Yes Rippetoe, super bulking is good for sports like (American) football. Football? Don't make me laugh. Swimming? Jog on son. Even in Rugby, unless you play a specific position there is a balance that has to be struck.

    Pretty much every sport that doesn't involve lifting weights revolves around training for that sport and supplementing it with weight training. Not the other way around.

    A massive guy is useless on the 'battlefield' because, guess what? A guy with shoulders packed with muscle will have no range of motion on a built but lithe swordsmen.

    Go train some useless sarcoplasmic moar.
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    (Original post by Ocassus)
    A massive guy is useless on the 'battlefield' because, guess what? A guy with shoulders packed with muscle will have no range of motion on a built but lithe swordsmen.
    I've got to level with you on this one - I don't think a swordsman is going to be much use on the battlefield.
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    (Original post by Chumbaniya)
    I've got to level with you on this one - I don't think a swordsman is going to be much use on the battlefield.
    True, on a modern one, I guess not. But neither is a big guy, bigger target and all. :p:
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    (Original post by Ocassus)
    True, on a modern one, I guess not. But neither is a big guy, bigger target and all. :p:
    Oh yeah, that wasn't my point at all. A good marksman with sound judgement and plenty of stamina is, I imagine, a better soldier than someone who's focused on developing entirely superfluous physical attributes instead of these qualities.
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    Kind of agree with article if talking about bodybuilding or powerlifting.... but that isn't everyones goal.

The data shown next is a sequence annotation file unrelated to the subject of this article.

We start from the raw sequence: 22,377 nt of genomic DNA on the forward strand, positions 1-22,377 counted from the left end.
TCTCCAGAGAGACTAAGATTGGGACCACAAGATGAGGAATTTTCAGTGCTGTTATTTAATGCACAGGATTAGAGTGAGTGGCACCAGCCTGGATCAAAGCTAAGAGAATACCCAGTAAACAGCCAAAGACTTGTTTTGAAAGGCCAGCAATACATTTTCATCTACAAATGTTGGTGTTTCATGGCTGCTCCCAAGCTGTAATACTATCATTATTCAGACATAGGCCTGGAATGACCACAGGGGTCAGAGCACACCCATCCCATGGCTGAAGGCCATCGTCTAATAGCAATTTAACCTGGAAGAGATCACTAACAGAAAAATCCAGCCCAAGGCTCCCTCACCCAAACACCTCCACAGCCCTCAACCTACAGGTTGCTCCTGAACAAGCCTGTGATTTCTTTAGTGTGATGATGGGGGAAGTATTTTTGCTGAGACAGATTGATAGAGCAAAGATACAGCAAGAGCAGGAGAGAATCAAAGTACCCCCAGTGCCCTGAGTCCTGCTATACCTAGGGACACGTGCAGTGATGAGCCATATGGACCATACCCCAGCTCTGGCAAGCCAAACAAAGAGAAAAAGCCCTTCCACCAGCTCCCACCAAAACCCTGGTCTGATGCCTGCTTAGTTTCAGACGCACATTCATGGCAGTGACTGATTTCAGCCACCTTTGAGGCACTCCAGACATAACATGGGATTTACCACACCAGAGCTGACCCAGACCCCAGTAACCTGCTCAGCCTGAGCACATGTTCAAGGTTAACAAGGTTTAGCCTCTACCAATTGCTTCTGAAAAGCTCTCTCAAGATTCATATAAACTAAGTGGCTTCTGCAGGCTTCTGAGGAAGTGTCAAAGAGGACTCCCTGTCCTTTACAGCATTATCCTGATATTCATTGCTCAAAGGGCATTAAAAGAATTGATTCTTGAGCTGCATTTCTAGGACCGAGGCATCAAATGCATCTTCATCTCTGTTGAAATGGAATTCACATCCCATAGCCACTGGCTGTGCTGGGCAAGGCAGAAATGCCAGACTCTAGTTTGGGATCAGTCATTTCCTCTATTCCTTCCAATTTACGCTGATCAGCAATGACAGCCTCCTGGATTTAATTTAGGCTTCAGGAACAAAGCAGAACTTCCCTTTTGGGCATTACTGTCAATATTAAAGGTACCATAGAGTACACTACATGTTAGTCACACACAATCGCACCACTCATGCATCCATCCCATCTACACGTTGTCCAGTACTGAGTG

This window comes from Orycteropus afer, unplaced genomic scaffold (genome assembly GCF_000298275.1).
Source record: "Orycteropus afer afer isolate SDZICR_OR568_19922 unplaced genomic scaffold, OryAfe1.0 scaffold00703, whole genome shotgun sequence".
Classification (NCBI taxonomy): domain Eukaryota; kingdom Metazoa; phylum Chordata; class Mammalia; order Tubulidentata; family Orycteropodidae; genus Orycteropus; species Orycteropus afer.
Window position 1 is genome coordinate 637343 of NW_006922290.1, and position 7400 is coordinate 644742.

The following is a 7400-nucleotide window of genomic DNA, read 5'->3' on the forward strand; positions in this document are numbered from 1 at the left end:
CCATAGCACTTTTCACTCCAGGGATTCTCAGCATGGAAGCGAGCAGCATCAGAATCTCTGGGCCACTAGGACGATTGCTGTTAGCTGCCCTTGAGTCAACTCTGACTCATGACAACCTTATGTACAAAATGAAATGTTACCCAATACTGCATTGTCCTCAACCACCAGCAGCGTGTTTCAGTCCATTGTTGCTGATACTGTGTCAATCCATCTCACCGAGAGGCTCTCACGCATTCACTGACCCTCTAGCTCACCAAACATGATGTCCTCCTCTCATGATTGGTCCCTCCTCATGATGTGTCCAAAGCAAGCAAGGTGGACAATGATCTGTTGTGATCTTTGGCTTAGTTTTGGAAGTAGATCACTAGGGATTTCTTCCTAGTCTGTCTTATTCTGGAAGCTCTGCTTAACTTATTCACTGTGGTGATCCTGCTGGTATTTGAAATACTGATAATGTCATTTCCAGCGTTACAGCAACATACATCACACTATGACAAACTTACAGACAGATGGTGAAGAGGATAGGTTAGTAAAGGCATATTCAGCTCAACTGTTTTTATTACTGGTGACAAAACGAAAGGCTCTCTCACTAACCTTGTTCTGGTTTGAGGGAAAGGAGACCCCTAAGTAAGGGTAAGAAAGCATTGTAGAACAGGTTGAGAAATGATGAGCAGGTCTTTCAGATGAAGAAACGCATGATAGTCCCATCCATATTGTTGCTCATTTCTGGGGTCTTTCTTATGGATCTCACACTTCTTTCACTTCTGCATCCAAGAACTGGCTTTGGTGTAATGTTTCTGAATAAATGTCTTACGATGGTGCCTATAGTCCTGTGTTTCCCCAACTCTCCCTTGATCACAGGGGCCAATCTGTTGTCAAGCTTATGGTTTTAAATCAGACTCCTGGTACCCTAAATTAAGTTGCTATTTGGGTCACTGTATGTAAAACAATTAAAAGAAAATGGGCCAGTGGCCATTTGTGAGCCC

Definitely true about looking small in clothes if natty and lean....would take a fair few years to look big like that.
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    All I'll say is, different strokes for different folks.

    There aren't many people dedicated enough to the iron game who'll entirely sacrifice their self-confidence, ego and vanity for some gains. Bodyfat means something to a lot of trainees. It's all about priorities at the end of the day.

    There's also a huge difference between being an "ecto" and naturally 9% bodyfat and being skinny as a ****ing rail and really needing to bulk, and someone who's had a higher bodyfat % their whole life who doesn't need anymore, who has a warranted and substantiated fear of bodyfat.
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    Nearly all the guys I know who are/were in the military went in skinny and came out massive
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    (Original post by Old School)
    If you don't have any interest in the topic then why bother posting? Says a lot more about you than it does about those you mock.
    I have an interest in the topic.
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    (Original post by Motorbiker)
    Looked like your original post was laughing at people that train just for looks and then he asked you about what numbers you actually lift which is not the same...
    6"2

    192lb

    Happy now? I'm not, and I doubt it helps the discussion either.

    I can't exactly remember the gain in weight over the last 6 months. I'm just satisfied with the level I'm at.
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    (Original post by iSMark)
    6"2

    192lb

    Happy now? I'm not, and I doubt it helps the discussion either.

    I can't exactly remember the gain in weight over the last 6 months. I'm just satisfied with the level I'm at.
    So wait do you squat 6'2 and bench 192 lbs or the other way round?